a=0100; print a ; 64 how to reverse this?

Karthik Gurusamy kar1107 at gmail.com
Tue Jul 17 22:43:38 CEST 2007


On Jul 17, 5:35 am, Bruno Desthuilliers <bruno.
42.desthuilli... at wtf.websiteburo.oops.com> wrote:
> mosi a écrit :
>
>
>
> > Problem:
> > how to get binary from integer and vice versa?
> > The simplest way I know is:
> > a = 0100
> > a
> > 64
>
> > but:
> > a = 100 (I want binary number)
> > does not work that way.
>
> > a.__hex__   exists
> > a.__oct__ exists
>
> > but where is a.__bin__ ???
>
> > What`s the simplest way to do this?
>
> bruno at bruno:~$ python
> Python 2.5.1 (r251:54863, May  2 2007, 16:56:35)
> [GCC 4.1.2 (Ubuntu 4.1.2-0ubuntu4)] on linux2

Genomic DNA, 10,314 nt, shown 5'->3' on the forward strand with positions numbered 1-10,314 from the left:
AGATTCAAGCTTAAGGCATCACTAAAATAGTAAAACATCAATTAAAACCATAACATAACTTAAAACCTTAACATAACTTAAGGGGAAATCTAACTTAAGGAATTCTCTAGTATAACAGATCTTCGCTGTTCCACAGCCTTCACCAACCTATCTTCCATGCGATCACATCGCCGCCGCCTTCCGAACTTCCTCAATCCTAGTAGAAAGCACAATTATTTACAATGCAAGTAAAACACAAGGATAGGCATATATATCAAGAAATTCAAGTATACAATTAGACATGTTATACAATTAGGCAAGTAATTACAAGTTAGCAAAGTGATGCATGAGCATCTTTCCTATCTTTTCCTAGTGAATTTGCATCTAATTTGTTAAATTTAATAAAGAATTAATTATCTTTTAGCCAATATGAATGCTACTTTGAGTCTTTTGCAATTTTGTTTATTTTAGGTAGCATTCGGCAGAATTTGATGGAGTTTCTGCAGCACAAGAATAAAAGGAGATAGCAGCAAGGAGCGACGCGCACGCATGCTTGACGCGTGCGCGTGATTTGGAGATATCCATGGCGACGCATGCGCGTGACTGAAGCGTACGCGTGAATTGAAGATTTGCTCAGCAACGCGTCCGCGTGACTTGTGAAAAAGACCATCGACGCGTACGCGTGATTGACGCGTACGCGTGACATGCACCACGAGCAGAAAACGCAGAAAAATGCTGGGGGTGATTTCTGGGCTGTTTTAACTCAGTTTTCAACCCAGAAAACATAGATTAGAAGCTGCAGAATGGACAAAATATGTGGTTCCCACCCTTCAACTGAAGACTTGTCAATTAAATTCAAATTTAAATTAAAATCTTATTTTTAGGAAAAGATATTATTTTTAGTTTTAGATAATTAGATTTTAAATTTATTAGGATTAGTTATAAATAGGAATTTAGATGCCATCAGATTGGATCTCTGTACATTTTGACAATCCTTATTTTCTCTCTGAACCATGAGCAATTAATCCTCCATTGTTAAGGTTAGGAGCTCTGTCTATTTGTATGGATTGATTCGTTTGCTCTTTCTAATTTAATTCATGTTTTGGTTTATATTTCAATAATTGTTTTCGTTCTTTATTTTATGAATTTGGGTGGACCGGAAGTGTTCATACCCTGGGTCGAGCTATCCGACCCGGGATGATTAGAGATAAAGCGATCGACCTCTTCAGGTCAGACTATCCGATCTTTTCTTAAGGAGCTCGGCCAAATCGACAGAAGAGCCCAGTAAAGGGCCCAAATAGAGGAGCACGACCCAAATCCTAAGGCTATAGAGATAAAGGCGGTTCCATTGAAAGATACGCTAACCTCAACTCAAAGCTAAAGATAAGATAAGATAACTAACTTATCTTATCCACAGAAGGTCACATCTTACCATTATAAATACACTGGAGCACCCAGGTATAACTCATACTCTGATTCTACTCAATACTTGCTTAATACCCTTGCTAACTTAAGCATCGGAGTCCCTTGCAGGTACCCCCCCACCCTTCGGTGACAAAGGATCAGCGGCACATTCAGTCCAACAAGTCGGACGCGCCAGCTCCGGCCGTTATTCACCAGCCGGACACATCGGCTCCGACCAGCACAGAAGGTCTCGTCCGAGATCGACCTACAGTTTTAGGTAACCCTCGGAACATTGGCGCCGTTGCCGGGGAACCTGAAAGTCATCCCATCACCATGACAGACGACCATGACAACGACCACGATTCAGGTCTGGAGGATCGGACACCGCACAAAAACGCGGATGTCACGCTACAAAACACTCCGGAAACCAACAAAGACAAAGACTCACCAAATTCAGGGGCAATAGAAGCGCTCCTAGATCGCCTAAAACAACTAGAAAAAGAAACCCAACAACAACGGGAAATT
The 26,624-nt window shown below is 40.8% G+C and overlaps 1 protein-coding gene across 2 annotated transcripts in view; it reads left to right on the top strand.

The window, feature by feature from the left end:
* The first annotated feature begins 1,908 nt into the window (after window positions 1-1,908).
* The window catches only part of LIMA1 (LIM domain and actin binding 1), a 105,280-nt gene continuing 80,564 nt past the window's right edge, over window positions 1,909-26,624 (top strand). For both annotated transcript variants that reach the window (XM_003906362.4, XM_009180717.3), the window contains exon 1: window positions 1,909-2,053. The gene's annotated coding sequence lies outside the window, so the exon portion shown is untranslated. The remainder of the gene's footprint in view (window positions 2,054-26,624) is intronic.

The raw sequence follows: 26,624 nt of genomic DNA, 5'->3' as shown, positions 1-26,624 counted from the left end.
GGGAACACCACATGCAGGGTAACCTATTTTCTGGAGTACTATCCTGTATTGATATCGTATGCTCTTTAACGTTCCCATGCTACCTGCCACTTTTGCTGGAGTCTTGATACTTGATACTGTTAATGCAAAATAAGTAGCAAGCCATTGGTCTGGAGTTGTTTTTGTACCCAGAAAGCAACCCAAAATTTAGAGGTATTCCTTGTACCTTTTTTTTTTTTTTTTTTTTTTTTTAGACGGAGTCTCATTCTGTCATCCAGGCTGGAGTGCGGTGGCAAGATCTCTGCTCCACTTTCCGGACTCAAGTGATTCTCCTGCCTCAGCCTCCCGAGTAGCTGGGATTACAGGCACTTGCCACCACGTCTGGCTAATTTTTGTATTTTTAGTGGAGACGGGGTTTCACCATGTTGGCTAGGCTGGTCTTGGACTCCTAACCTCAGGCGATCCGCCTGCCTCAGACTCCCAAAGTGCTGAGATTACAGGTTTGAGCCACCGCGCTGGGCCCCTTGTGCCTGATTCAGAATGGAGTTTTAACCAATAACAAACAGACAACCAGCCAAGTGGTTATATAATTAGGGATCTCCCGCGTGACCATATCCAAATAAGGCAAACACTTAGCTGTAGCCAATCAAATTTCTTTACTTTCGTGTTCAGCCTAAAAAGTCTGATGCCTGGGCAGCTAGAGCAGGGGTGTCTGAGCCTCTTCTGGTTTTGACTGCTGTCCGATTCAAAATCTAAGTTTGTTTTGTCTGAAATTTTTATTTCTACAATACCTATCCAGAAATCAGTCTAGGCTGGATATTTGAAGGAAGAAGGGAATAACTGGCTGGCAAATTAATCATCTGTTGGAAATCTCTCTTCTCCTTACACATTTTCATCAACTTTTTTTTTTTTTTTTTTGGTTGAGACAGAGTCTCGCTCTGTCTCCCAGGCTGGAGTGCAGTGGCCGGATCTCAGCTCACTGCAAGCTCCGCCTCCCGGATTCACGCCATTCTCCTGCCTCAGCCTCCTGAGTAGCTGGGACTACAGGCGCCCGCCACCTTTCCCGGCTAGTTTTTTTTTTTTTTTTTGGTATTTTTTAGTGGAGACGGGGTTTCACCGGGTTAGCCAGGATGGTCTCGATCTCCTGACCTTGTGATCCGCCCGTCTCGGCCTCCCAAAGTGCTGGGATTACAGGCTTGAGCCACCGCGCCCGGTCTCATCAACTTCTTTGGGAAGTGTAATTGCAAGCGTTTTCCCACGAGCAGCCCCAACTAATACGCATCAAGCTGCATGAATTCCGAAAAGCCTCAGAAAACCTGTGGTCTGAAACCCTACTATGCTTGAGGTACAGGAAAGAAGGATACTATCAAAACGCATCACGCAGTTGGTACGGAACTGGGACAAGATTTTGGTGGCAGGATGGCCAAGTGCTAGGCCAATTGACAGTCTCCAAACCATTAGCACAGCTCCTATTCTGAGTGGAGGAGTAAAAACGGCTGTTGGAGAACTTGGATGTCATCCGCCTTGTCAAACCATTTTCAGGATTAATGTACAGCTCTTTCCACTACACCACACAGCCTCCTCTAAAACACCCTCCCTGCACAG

> Type "help", "copyright", "credits" or "license" for more information.
>  >>> help(int)
> Help on class int in module __builtin__:
>
> class int(object)
>   |  int(x[, base]) -> integer
>   |
>   |  Convert a string or number to an integer, if possible.  A floating
> point
>   |  argument will be truncated towards zero (this does not include a string
>   |  representation of a floating point number!)  When converting a
> string, use
>   |  the optional base.  It is an error to supply a base when converting a
>   |  non-string. If the argument is outside the integer range a long object
>   |  will be returned instead.
>
>  >>> a = int('100', 2)
>  >>> a
> 4
>  >>>
>
> HTH

While it's interesting to know we can go from binary to int, the OP
wanted the other way.

I think it will be a nice enhancement to add to % operator (like %x,
something for binary, %b or %t say) or something like a.__bin__ as
suggested by the OP.

FWIW, gdb has a /t format to print in binary.

(gdb) p 100
$28 = 100
(gdb) p /x 100
$29 = 0x64
(gdb) p /t 100
$30 = 1100100
(gdb)

--Karthik





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